To Eat or Not to Eat—Everything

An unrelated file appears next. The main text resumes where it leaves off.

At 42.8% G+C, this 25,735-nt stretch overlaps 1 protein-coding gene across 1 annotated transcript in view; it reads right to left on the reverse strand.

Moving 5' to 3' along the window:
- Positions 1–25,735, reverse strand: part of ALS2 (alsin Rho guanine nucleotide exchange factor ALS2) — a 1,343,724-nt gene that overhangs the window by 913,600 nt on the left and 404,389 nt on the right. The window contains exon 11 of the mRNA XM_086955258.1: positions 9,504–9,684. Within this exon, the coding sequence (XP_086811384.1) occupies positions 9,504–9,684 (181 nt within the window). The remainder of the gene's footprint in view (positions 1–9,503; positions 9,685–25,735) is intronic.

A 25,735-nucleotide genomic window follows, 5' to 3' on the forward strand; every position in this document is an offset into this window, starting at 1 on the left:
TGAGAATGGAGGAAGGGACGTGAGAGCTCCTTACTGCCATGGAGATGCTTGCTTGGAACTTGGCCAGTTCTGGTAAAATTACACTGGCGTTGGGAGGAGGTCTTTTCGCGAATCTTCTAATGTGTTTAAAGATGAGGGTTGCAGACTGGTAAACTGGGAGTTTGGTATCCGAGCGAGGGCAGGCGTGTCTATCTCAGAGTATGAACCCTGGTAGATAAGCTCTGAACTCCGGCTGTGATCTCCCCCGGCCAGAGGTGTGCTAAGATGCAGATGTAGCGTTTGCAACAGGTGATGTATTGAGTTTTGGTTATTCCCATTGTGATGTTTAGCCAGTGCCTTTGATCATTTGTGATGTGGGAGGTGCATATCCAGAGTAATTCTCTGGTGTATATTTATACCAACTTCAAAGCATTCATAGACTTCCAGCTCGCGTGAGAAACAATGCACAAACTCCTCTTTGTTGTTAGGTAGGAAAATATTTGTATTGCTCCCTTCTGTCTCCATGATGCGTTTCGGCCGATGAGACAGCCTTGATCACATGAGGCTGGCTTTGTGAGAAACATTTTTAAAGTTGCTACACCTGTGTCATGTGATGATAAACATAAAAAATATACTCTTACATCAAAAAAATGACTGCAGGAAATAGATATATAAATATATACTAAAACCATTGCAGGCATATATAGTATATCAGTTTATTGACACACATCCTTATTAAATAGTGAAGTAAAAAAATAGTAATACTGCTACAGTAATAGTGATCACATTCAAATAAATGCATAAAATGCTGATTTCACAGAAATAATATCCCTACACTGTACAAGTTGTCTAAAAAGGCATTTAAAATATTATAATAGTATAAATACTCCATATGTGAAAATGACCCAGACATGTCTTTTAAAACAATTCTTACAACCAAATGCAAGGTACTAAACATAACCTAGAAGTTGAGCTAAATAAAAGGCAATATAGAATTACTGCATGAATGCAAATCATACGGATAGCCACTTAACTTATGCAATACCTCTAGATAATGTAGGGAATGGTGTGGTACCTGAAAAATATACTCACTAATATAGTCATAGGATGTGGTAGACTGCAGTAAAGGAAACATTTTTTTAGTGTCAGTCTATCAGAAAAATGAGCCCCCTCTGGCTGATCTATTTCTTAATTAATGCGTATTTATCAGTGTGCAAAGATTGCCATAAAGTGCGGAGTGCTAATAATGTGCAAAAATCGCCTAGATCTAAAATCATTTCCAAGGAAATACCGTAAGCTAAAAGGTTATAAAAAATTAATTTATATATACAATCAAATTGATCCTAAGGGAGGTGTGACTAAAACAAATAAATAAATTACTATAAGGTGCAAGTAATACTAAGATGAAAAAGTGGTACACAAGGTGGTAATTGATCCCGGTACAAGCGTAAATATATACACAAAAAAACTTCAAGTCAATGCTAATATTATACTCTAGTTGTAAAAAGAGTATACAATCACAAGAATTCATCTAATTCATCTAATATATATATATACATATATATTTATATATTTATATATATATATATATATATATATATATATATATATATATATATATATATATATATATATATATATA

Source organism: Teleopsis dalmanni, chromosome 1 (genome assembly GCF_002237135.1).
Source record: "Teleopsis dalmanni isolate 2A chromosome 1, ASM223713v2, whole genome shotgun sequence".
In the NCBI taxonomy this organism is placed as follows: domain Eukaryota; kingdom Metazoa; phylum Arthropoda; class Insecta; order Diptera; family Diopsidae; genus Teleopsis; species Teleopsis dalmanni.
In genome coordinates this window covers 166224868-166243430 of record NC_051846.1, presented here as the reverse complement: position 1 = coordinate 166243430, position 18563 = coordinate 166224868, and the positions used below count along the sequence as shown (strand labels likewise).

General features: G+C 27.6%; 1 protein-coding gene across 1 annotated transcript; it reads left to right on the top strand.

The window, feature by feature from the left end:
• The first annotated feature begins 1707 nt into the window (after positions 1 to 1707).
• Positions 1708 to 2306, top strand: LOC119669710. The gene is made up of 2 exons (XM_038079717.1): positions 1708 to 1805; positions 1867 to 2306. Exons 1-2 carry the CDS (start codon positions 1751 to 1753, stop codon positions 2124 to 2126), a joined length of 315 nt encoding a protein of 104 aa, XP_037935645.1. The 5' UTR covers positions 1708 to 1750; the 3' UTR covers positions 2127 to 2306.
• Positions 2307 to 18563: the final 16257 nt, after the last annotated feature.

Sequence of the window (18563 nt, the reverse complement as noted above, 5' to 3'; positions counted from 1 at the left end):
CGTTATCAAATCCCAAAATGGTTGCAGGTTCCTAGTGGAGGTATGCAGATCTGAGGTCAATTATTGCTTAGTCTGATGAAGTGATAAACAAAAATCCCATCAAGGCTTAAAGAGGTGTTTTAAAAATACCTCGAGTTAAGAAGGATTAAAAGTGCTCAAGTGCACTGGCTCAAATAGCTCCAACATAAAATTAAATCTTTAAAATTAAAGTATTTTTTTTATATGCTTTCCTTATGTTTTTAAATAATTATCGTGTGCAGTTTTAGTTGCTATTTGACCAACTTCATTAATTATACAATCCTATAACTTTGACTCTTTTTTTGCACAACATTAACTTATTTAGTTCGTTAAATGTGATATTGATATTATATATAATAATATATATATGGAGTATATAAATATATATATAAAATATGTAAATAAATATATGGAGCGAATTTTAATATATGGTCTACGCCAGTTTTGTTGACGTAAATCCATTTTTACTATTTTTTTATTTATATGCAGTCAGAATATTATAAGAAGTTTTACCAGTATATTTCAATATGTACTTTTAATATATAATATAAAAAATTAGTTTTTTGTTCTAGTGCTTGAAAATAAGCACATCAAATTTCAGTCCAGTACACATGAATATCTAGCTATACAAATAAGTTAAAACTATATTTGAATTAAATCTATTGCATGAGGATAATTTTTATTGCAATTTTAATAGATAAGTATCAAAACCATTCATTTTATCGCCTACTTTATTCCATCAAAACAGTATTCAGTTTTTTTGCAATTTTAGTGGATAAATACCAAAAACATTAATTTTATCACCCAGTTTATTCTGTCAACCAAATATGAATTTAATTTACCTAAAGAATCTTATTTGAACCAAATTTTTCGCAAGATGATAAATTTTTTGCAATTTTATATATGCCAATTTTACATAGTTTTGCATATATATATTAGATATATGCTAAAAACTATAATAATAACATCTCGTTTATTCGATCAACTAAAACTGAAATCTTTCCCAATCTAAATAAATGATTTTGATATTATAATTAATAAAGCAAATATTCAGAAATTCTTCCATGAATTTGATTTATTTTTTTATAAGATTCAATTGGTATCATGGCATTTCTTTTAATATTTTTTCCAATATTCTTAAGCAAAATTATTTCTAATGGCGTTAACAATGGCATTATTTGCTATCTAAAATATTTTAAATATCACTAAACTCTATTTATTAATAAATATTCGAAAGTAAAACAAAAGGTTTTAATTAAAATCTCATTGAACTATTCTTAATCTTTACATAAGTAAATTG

My parents brought me up to believe that it’s polite to eat everything you are offered by a host, and so I do. Over more than a decade of travelling in China, I have eaten insects, intestines, rabbit heads, and dog meat, and I think I can truly claim to be omnivorous. But these days my willingness to eat everything is clouded by ethical and environmental issues. On my first evening back in Shanghai, I was served shark fin soup at an internationally famous restaurant. This is a most pernicious Chinese delicacy: The boundless appetite of the Chinese nouveaux riches for fins is driving many shark species to extinction, and I never order it myself. I usually warn Chinese hosts that I don’t want to eat it, but on this occasion I forgot, and its appearance on the dinner table caught me by surprise. Rejecting it would have been like a slap in the face of the well-meaning chef, so I’m ashamed to say that I ate it. But this will be the last time. I’m going to follow the example of the Taiwanese president, Chen Shui-bian, who has banned such endangered delicacies from the menus of state banquets, and of Chinese celebrities like the basketball hero Yao Ming, who have all publicly pledged not to eat shark fin soup.

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